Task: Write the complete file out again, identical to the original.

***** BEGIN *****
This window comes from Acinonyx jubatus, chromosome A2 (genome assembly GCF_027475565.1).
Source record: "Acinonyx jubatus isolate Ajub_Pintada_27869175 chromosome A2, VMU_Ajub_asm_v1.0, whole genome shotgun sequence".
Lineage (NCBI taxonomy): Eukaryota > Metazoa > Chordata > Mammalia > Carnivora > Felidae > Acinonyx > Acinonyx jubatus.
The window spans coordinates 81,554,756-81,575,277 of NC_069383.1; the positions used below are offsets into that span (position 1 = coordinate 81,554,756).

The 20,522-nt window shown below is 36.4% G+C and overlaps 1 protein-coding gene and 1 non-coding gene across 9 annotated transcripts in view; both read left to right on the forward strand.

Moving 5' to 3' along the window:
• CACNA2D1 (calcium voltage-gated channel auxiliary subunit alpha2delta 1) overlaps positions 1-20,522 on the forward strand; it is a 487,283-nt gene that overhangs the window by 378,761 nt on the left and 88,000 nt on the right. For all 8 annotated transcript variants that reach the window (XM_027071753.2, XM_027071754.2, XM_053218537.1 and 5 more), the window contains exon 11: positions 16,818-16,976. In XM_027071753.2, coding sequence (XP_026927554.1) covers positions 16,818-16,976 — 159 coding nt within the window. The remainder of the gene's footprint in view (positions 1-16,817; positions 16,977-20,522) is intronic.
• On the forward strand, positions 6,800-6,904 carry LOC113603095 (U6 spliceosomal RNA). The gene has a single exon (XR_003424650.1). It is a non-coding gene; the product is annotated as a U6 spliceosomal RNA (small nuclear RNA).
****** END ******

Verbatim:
This window comes from Acinonyx jubatus, chromosome A2 (genome assembly GCF_027475565.1).
Source record: "Acinonyx jubatus isolate Ajub_Pintada_27869175 chromosome A2, VMU_Ajub_asm_v1.0, whole genome shotgun sequence".
Lineage (NCBI taxonomy): Eukaryota > Metazoa > Chordata > Mammalia > Carnivora > Felidae > Acinonyx > Acinonyx jubatus.
The window spans coordinates 81,554,756-81,575,277 of NC_069383.1; the positions used below are offsets into that span (position 1 = coordinate 81,554,756).

The 20,522-nt window shown below is 36.4% G+C and overlaps 1 protein-coding gene and 1 non-coding gene across 9 annotated transcripts in view; both read left to right on the forward strand.

Moving 5' to 3' along the window:
• CACNA2D1 (calcium voltage-gated channel auxiliary subunit alpha2delta 1) overlaps positions 1-20,522 on the forward strand; it is a 487,283-nt gene that overhangs the window by 378,761 nt on the left and 88,000 nt on the right. For all 8 annotated transcript variants that reach the window (XM_027071753.2, XM_027071754.2, XM_053218537.1 and 5 more), the window contains exon 11: positions 16,818-16,976. In XM_027071753.2, coding sequence (XP_026927554.1) covers positions 16,818-16,976 — 159 coding nt within the window. The remainder of the gene's footprint in view (positions 1-16,817; positions 16,977-20,522) is intronic.
• On the forward strand, positions 6,800-6,904 carry LOC113603095 (U6 spliceosomal RNA). The gene has a single exon (XR_003424650.1). It is a non-coding gene; the product is annotated as a U6 spliceosomal RNA (small nuclear RNA).